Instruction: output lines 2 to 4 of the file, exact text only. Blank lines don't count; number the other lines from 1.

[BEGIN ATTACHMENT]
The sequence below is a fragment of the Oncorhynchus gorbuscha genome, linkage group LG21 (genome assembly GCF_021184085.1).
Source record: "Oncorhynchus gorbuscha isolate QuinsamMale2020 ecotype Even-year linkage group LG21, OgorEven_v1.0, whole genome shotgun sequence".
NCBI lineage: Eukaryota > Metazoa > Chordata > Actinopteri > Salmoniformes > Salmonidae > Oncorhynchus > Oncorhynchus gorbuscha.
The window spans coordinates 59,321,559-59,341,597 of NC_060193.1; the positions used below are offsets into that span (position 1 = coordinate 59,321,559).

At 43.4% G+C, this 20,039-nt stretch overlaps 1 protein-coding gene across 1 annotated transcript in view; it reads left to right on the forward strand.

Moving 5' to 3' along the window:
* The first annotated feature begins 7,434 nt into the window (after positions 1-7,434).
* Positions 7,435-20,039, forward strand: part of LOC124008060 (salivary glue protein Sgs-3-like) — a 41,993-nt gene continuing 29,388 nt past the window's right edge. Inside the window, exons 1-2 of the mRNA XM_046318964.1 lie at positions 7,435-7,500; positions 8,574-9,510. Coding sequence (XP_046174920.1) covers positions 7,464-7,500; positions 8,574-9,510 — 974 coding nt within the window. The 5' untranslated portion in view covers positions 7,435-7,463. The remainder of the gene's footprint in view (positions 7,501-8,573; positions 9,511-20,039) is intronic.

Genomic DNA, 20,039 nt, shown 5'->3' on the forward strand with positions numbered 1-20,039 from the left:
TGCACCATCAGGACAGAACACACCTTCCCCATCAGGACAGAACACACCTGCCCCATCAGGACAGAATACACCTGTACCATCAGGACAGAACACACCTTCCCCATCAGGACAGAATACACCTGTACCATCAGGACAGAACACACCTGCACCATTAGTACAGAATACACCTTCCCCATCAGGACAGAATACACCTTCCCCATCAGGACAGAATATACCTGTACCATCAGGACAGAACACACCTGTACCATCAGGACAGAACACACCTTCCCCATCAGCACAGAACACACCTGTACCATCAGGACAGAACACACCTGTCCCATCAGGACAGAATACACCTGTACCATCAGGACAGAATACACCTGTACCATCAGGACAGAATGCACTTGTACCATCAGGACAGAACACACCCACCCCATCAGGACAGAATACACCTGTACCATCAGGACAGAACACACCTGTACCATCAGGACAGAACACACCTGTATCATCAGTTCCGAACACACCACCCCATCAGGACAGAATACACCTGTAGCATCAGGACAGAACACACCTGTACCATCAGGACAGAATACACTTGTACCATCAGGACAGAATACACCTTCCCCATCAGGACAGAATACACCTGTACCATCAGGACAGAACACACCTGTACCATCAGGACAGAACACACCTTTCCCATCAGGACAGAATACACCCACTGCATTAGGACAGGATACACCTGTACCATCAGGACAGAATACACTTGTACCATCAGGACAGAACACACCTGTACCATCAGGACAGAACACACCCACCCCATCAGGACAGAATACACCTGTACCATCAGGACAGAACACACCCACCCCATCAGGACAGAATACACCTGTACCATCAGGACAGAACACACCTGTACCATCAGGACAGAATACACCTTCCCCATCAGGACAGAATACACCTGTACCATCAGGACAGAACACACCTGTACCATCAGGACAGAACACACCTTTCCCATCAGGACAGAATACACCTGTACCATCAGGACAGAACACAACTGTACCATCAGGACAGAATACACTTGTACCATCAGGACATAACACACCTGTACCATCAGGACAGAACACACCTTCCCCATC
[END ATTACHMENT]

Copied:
Source record: "Oncorhynchus gorbuscha isolate QuinsamMale2020 ecotype Even-year linkage group LG21, OgorEven_v1.0, whole genome shotgun sequence".
NCBI lineage: Eukaryota > Metazoa > Chordata > Actinopteri > Salmoniformes > Salmonidae > Oncorhynchus > Oncorhynchus gorbuscha.
The window spans coordinates 59,321,559-59,341,597 of NC_060193.1; the positions used below are offsets into that span (position 1 = coordinate 59,321,559).